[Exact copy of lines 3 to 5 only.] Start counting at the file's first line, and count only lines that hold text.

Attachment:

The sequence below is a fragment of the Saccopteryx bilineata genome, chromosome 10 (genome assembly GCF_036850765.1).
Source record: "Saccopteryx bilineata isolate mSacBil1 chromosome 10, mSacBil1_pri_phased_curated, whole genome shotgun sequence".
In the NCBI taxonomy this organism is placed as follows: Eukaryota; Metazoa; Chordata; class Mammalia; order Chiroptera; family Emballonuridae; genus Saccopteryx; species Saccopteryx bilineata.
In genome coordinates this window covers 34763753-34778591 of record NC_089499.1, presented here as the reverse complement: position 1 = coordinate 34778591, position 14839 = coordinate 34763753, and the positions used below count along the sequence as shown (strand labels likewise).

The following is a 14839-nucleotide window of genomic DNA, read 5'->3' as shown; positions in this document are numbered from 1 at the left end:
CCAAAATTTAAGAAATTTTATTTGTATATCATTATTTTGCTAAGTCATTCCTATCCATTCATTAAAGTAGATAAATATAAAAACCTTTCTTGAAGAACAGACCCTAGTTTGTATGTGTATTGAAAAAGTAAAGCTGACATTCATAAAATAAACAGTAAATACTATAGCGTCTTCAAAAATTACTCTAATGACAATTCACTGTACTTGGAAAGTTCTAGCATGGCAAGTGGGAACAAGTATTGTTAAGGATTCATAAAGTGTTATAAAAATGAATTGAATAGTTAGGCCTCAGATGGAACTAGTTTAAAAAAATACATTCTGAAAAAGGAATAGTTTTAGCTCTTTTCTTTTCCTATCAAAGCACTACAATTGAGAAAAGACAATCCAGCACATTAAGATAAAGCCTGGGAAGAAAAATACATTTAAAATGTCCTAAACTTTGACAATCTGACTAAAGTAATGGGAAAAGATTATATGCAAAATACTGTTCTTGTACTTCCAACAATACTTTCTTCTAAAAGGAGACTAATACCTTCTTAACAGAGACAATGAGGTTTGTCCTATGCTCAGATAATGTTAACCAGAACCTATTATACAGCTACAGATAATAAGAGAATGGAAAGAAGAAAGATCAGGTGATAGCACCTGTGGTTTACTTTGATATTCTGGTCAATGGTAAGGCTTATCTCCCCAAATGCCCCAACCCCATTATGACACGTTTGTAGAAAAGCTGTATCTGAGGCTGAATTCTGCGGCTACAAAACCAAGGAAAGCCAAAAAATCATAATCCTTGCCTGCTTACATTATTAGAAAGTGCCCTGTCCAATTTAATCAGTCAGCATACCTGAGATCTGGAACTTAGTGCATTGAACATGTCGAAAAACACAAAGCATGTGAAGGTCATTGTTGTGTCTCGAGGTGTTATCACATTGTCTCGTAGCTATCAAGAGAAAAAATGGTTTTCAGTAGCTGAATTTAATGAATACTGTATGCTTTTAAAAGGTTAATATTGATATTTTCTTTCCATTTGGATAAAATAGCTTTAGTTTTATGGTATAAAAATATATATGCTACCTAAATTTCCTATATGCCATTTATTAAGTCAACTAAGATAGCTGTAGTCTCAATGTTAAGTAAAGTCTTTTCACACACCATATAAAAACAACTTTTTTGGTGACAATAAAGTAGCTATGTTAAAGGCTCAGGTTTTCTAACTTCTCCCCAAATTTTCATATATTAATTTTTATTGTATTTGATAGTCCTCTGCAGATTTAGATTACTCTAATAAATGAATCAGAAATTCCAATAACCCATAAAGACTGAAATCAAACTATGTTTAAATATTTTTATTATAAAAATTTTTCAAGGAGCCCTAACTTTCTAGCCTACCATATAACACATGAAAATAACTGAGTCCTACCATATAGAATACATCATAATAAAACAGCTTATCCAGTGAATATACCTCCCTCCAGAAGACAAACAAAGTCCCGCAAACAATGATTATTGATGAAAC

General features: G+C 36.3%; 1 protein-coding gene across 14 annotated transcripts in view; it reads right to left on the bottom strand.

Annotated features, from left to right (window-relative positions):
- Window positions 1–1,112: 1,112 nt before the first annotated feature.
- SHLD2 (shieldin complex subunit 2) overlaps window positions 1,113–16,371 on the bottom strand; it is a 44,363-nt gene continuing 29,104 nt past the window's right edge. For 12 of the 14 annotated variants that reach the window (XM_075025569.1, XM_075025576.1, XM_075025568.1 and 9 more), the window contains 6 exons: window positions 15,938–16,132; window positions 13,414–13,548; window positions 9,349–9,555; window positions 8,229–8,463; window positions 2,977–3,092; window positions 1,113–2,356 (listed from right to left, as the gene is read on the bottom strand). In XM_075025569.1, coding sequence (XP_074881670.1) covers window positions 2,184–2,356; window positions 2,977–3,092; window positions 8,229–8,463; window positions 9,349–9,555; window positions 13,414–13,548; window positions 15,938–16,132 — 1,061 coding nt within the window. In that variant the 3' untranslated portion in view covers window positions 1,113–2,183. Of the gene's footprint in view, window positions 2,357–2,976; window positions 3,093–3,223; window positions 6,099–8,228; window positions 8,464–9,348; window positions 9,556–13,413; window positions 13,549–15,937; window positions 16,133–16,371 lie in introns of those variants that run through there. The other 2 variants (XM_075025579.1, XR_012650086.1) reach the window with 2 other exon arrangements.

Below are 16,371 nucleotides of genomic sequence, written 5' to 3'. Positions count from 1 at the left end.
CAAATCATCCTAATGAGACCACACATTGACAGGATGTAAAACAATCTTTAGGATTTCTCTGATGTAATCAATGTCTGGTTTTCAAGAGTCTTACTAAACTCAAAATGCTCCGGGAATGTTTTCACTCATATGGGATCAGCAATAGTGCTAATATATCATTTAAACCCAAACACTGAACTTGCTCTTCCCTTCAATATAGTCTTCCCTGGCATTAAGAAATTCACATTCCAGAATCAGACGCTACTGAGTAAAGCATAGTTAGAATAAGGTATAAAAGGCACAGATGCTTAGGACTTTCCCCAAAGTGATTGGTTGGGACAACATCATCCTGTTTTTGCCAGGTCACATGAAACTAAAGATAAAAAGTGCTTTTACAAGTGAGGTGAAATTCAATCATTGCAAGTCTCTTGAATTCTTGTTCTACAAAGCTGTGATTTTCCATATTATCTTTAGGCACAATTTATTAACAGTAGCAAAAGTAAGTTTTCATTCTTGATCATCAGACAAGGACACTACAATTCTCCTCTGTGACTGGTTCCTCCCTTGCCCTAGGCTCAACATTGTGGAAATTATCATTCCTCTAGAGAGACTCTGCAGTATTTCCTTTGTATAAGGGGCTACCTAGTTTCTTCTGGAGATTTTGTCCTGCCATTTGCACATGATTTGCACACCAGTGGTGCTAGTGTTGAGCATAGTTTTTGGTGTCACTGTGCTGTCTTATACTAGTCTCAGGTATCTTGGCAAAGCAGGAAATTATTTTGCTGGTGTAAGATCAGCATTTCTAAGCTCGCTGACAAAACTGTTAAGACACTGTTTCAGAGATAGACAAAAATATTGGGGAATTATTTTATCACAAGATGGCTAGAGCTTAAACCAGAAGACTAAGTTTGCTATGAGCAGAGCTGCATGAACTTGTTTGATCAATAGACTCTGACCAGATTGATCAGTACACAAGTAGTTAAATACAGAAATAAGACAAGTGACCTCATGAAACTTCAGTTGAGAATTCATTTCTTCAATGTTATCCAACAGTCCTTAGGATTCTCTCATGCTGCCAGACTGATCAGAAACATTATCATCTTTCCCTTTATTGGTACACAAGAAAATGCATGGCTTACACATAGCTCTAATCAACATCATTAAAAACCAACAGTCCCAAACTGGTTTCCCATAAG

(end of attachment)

In the NCBI taxonomy this organism is placed as follows: Eukaryota; Metazoa; Chordata; class Mammalia; order Chiroptera; family Emballonuridae; genus Saccopteryx; species Saccopteryx bilineata.
In genome coordinates this window covers 34763753-34778591 of record NC_089499.1, presented here as the reverse complement: position 1 = coordinate 34778591, position 14839 = coordinate 34763753, and the positions used below count along the sequence as shown (strand labels likewise).

The following is a 14839-nucleotide window of genomic DNA, read 5'->3' as shown; positions in this document are numbered from 1 at the left end: